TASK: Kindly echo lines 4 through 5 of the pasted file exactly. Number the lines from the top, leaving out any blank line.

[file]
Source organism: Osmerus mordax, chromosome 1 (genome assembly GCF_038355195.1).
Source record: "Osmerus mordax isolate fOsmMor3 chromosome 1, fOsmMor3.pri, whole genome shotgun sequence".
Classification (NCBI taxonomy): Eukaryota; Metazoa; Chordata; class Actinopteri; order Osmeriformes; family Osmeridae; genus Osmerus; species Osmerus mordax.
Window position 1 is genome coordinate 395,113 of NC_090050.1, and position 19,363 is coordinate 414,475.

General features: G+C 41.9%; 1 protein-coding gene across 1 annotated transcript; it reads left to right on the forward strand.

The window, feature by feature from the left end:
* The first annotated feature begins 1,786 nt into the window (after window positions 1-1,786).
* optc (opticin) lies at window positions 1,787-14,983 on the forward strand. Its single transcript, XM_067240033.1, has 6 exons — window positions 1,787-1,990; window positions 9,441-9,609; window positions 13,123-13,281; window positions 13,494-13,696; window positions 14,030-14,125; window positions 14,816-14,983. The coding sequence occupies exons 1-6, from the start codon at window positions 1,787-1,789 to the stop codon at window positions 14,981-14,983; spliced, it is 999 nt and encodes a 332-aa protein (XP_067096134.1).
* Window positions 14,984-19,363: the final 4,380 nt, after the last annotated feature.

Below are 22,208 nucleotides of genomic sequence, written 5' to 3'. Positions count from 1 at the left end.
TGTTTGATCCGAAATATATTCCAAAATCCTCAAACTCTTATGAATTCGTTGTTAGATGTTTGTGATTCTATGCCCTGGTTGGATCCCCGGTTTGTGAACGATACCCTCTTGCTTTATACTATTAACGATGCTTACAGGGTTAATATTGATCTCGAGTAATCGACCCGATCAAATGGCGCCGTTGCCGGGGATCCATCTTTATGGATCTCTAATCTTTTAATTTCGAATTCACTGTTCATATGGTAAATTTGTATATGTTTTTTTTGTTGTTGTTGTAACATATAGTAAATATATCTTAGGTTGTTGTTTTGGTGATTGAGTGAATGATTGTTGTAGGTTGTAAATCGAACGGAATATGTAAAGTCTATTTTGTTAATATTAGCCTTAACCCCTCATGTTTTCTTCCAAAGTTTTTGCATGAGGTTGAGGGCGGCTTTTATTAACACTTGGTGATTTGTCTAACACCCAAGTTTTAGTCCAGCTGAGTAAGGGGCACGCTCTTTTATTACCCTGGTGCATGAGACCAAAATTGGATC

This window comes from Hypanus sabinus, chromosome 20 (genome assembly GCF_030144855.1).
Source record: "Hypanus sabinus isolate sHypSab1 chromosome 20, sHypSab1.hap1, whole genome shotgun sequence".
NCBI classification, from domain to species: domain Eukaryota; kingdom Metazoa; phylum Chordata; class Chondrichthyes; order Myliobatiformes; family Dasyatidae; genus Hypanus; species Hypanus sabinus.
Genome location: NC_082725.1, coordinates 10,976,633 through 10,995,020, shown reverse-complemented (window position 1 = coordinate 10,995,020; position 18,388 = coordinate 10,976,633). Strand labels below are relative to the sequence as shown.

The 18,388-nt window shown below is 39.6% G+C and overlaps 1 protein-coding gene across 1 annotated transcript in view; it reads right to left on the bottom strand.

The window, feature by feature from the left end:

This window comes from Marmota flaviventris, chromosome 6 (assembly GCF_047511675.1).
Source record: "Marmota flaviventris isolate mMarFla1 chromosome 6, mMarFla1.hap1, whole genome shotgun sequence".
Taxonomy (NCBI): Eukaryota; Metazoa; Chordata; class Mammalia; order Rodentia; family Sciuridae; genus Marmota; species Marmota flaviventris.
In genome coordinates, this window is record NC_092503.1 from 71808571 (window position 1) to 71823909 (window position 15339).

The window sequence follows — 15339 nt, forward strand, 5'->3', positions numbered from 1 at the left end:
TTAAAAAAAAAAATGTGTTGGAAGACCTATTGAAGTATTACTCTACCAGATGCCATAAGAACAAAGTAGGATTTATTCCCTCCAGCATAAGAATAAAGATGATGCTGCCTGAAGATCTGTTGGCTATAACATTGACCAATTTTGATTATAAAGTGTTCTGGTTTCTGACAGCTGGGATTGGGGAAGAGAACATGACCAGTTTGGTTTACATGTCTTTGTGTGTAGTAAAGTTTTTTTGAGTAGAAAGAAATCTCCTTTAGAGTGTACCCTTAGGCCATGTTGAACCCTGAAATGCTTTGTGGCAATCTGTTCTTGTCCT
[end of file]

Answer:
Window position 1 is genome coordinate 395,113 of NC_090050.1, and position 19,363 is coordinate 414,475.

General features: G+C 41.9%; 1 protein-coding gene across 1 annotated transcript; it reads left to right on the forward strand.